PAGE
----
Skintown by Ciaran McMenamin

I am always grateful when I get sent a free book to review. I consider it a dutiful honour each and every time.

However, it does sometimes present a dilemma, and in the case of Skintown I had to do something I really don’t like doing – abandon it.

Skintown is the first novel by Ciaran McMenamin, and has a really interesting backstory. Based on true events, Skintown follows the story of a character called Vinny, growing up in ’70s Ireland when the IRA were at their most terrifying.

Vinny is having a bad Saturday night. All he wanted was a Hawaiian burger from one of the choice joints on Chippie Street after a few pints. Just a few hours later, after a mindless act of kindness, Vinny finds himself wedged into the back seat of a shiny black Ford Fiesta, with two prime cuts of under-the-influence thuggery watching him from the front.

Perspective is everything in a divided town where a bottle is as likely to be filled with burning petrol as it is with beer. And there’s nothing that can shift perspective more the high adrenaline rush of an all-night rave and blissed-out sex, where all divisions dissolve along with inhibitions and most of your clothes. The morning after is going to hurt like hell.

Skintown is Vinny’s drink-and-drug-fuelled odyssey through fights, riots, fishing, ecstasy, sex and acid house. Bristling with a restless energy, this superb debut is a wild ride of a novel.

It definitely had a Trainspotting vibe to it, and I began feeling excited and optimistic about what was to come.

However, after getting just less than half way through I decided to give up. I can’t say exactly what it was that made me decide to stop reading, but the fact that I was beginning to ‘put off’ reading it was a very big clue that I wasn’t really enjoying it.

I don’t think the author did enough to make me invest in the story or the characters. As I said, I was nearly half way through, and  I felt like nothing had happened and that nothing was going to happen.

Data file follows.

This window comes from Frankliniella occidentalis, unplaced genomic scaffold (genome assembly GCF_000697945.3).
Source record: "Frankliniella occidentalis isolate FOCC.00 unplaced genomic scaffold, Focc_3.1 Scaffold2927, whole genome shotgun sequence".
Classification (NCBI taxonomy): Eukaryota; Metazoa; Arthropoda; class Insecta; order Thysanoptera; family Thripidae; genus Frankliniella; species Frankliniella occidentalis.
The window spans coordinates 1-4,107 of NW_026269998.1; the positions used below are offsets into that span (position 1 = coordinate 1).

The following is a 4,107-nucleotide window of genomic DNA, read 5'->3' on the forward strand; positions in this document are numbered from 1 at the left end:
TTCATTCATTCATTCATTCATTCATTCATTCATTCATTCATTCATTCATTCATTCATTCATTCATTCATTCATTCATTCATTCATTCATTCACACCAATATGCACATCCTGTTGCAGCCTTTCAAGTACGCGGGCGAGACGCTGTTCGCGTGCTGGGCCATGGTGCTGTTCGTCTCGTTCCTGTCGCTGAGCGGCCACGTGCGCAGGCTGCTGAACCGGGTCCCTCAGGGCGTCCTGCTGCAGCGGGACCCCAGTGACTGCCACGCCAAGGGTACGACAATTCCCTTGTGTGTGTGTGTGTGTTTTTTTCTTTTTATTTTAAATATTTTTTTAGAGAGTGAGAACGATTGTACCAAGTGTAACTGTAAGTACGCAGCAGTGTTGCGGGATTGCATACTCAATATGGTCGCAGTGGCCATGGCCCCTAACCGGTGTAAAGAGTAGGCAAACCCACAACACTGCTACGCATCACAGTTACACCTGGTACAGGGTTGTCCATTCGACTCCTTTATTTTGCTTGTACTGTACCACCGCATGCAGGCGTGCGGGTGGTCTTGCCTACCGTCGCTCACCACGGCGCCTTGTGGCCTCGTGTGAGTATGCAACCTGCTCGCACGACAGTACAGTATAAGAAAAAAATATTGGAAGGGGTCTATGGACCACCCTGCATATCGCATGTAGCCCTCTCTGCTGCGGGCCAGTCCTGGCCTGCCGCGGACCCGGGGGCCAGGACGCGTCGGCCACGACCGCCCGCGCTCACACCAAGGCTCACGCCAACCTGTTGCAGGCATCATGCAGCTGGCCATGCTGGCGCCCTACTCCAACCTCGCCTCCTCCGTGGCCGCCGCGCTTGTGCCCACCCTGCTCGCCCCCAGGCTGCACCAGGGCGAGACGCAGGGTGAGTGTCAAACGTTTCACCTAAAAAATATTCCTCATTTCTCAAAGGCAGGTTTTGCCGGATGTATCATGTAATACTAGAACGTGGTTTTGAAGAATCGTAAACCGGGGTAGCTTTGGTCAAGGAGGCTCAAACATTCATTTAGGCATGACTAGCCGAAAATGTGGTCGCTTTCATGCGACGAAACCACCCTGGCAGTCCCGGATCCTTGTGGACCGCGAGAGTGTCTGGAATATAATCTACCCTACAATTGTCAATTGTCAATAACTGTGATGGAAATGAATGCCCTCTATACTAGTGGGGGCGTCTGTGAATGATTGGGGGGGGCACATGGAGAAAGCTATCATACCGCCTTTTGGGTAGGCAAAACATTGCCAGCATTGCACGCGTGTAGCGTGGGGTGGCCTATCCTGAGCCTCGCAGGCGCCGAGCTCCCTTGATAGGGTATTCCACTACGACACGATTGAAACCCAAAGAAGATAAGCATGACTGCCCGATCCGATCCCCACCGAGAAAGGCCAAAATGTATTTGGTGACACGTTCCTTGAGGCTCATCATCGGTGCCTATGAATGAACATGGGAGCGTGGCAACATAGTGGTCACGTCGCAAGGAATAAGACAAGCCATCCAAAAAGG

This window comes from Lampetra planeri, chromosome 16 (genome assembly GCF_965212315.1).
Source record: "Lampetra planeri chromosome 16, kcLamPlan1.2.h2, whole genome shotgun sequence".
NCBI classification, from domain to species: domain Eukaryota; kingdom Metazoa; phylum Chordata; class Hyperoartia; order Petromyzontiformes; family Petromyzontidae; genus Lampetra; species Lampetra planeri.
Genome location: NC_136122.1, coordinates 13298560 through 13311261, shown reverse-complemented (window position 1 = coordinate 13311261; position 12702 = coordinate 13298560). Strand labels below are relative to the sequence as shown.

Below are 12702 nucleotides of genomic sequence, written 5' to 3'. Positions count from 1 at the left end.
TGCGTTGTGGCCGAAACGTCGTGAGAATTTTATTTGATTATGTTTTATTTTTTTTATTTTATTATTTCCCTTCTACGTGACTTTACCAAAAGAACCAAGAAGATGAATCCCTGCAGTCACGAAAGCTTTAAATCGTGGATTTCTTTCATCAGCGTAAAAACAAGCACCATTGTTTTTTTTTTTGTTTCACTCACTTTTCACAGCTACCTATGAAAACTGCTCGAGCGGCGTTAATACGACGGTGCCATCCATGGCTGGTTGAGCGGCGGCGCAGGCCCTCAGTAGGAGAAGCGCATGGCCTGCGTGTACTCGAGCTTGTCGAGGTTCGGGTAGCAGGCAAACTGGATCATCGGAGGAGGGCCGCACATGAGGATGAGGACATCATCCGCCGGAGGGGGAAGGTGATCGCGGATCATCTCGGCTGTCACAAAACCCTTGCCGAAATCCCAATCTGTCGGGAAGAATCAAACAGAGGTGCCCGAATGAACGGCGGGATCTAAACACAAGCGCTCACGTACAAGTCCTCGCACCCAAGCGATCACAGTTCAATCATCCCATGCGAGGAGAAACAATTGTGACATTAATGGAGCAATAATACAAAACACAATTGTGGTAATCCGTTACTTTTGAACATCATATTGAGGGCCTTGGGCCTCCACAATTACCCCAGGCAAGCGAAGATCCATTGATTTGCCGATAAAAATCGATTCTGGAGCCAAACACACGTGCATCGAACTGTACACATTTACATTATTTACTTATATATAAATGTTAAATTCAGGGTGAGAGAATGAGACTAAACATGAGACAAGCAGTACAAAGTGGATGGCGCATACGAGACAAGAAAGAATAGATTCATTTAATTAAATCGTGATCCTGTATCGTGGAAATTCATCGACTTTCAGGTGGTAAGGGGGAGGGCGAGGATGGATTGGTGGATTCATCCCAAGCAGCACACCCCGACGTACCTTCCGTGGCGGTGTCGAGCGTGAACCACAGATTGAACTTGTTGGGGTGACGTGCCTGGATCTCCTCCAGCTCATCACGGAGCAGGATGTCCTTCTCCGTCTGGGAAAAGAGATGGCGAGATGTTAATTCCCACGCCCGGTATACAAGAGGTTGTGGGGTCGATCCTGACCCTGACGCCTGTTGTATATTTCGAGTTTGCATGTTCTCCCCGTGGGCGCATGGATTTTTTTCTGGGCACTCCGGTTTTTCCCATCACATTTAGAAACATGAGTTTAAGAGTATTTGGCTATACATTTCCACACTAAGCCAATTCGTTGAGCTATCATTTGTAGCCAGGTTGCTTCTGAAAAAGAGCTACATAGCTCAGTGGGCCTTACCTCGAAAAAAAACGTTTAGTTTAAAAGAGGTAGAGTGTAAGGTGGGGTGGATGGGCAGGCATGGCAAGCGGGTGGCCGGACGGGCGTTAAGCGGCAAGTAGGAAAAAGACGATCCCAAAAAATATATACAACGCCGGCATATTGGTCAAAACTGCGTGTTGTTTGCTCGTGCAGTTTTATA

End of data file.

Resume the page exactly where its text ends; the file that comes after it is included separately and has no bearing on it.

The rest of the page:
There was no build-up, no ‘page-turning’ tension – and I just felt like I wasn’t getting the “restless energy” I had been made to expect.

Perhaps this one just wasn’t for me. And that’s okay. It has received really positive early praise elsewhere:

“A riot of a novel written with energy and verve…” – Irish Examiner

“Supercharged riot of a debut” – Joseph O’Connor, author of Star of the Sea

“Scurrilous, saucy, unputdownable” – Carlo Gebler

I will definitely come back to Skintown in the future – it may be that, in another setting, I read it differently and enjoy it more. Do you ever feel like sometimes you need to be in the right headspace for a book?

I won’t be giving this book a star rating, because I didn’t finish it. But I’d really like to hear from other people who have. Is it just me? Please leave your comments below.

(Also, am I bad blogger for writing this review? I didn’t know whether to attempt to be fair and honest, or whether to just ignore it and not do a review – thoughts would be appreciated.)


  1. I agree that if i’m sent a book then its my duty to review it. I appreciate your honesty in you review. I think its measured and constructive. Its important to maintain integrity as a blogger even if it doesn’t mean you can always be as positive as you might like.

    • Louise Dickens Reply

      Thanks for the feedback 🙂 It’s never nice when you don’t enjoy a book, but that doesn’t mean someone else won’t!

  2. I feel the same way — I try and read a book before its release, but it is hard to keep up with it when I have other books I want to read!

    As for reviewing books that end up less than stellar, I definitely agree about keeping one’s integrity. I admit I have not written reviews for books I’ve been given proofs of because I just couldn’t participate positively to it. There are books where I can objectively find something positive, and there are those where, try as I might, I just can’t. Those I leave alone. The not-so-positive ones, I post reviews of them a week after publication day.


    • Louise Dickens Reply

      Thanks Gemma, I agree – if I had nothing positive to say about a proof, I’d probably leave it and not post a review until much later (so as not to taint the release).

      It’s funny, I think, because a proof is a privilege and therefore we book bloggers tend to view them differently. I’ve had no problems writing a negative review for a book I’ve purchased!

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